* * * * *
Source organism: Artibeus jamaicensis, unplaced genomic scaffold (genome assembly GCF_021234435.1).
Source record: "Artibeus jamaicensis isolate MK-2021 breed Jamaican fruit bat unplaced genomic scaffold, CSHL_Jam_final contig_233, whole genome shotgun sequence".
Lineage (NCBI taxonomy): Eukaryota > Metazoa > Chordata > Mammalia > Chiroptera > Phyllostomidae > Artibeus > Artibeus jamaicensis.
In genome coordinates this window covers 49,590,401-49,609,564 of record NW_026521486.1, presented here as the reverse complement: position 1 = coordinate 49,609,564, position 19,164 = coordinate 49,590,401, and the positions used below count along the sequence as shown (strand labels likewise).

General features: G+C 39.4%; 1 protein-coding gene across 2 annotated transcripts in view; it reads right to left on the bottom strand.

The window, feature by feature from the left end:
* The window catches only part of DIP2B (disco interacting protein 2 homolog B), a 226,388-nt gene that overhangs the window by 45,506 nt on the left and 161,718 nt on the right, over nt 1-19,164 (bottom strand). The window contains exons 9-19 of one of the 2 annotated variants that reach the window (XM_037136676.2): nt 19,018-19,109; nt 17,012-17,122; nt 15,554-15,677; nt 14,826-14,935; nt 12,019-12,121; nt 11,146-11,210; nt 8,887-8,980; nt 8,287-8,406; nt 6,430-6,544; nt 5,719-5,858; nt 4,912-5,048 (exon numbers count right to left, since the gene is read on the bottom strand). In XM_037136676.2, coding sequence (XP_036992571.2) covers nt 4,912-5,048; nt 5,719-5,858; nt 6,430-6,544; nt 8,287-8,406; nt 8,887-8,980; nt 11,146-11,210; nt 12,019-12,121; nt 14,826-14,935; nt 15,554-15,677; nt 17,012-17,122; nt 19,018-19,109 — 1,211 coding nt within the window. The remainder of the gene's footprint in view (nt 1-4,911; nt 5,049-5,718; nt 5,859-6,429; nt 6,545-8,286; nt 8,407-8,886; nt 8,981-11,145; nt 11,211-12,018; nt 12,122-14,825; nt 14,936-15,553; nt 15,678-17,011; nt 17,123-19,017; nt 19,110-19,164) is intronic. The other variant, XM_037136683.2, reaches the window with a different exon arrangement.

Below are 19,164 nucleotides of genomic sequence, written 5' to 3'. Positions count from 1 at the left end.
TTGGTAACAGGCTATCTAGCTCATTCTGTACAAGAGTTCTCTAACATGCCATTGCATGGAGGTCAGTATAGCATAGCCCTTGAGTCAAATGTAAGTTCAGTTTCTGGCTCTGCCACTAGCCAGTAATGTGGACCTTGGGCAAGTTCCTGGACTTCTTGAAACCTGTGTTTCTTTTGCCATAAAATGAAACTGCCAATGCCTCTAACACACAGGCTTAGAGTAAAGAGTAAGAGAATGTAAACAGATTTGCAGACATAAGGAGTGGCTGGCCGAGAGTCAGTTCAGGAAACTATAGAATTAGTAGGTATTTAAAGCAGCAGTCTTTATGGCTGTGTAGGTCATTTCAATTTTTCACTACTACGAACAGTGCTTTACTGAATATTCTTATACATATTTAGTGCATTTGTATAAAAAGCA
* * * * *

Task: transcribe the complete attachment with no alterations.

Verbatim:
Source organism: Artibeus jamaicensis, unplaced genomic scaffold (genome assembly GCF_021234435.1).
Source record: "Artibeus jamaicensis isolate MK-2021 breed Jamaican fruit bat unplaced genomic scaffold, CSHL_Jam_final contig_233, whole genome shotgun sequence".
Lineage (NCBI taxonomy): Eukaryota > Metazoa > Chordata > Mammalia > Chiroptera > Phyllostomidae > Artibeus > Artibeus jamaicensis.
In genome coordinates this window covers 49,590,401-49,609,564 of record NW_026521486.1, presented here as the reverse complement: position 1 = coordinate 49,609,564, position 19,164 = coordinate 49,590,401, and the positions used below count along the sequence as shown (strand labels likewise).

General features: G+C 39.4%; 1 protein-coding gene across 2 annotated transcripts in view; it reads right to left on the bottom strand.

The window, feature by feature from the left end:
* The window catches only part of DIP2B (disco interacting protein 2 homolog B), a 226,388-nt gene that overhangs the window by 45,506 nt on the left and 161,718 nt on the right, over nt 1-19,164 (bottom strand). The window contains exons 9-19 of one of the 2 annotated variants that reach the window (XM_037136676.2): nt 19,018-19,109; nt 17,012-17,122; nt 15,554-15,677; nt 14,826-14,935; nt 12,019-12,121; nt 11,146-11,210; nt 8,887-8,980; nt 8,287-8,406; nt 6,430-6,544; nt 5,719-5,858; nt 4,912-5,048 (exon numbers count right to left, since the gene is read on the bottom strand). In XM_037136676.2, coding sequence (XP_036992571.2) covers nt 4,912-5,048; nt 5,719-5,858; nt 6,430-6,544; nt 8,287-8,406; nt 8,887-8,980; nt 11,146-11,210; nt 12,019-12,121; nt 14,826-14,935; nt 15,554-15,677; nt 17,012-17,122; nt 19,018-19,109 — 1,211 coding nt within the window. The remainder of the gene's footprint in view (nt 1-4,911; nt 5,049-5,718; nt 5,859-6,429; nt 6,545-8,286; nt 8,407-8,886; nt 8,981-11,145; nt 11,211-12,018; nt 12,122-14,825; nt 14,936-15,553; nt 15,678-17,011; nt 17,123-19,017; nt 19,110-19,164) is intronic. The other variant, XM_037136683.2, reaches the window with a different exon arrangement.

Below are 19,164 nucleotides of genomic sequence, written 5' to 3'. Positions count from 1 at the left end.
TTGGTAACAGGCTATCTAGCTCATTCTGTACAAGAGTTCTCTAACATGCCATTGCATGGAGGTCAGTATAGCATAGCCCTTGAGTCAAATGTAAGTTCAGTTTCTGGCTCTGCCACTAGCCAGTAATGTGGACCTTGGGCAAGTTCCTGGACTTCTTGAAACCTGTGTTTCTTTTGCCATAAAATGAAACTGCCAATGCCTCTAACACACAGGCTTAGAGTAAAGAGTAAGAGAATGTAAACAGATTTGCAGACATAAGGAGTGGCTGGCCGAGAGTCAGTTCAGGAAACTATAGAATTAGTAGGTATTTAAAGCAGCAGTCTTTATGGCTGTGTAGGTCATTTCAATTTTTCACTACTACGAACAGTGCTTTACTGAATATTCTTATACATATTTAGTGCATTTGTATAAAAAGCA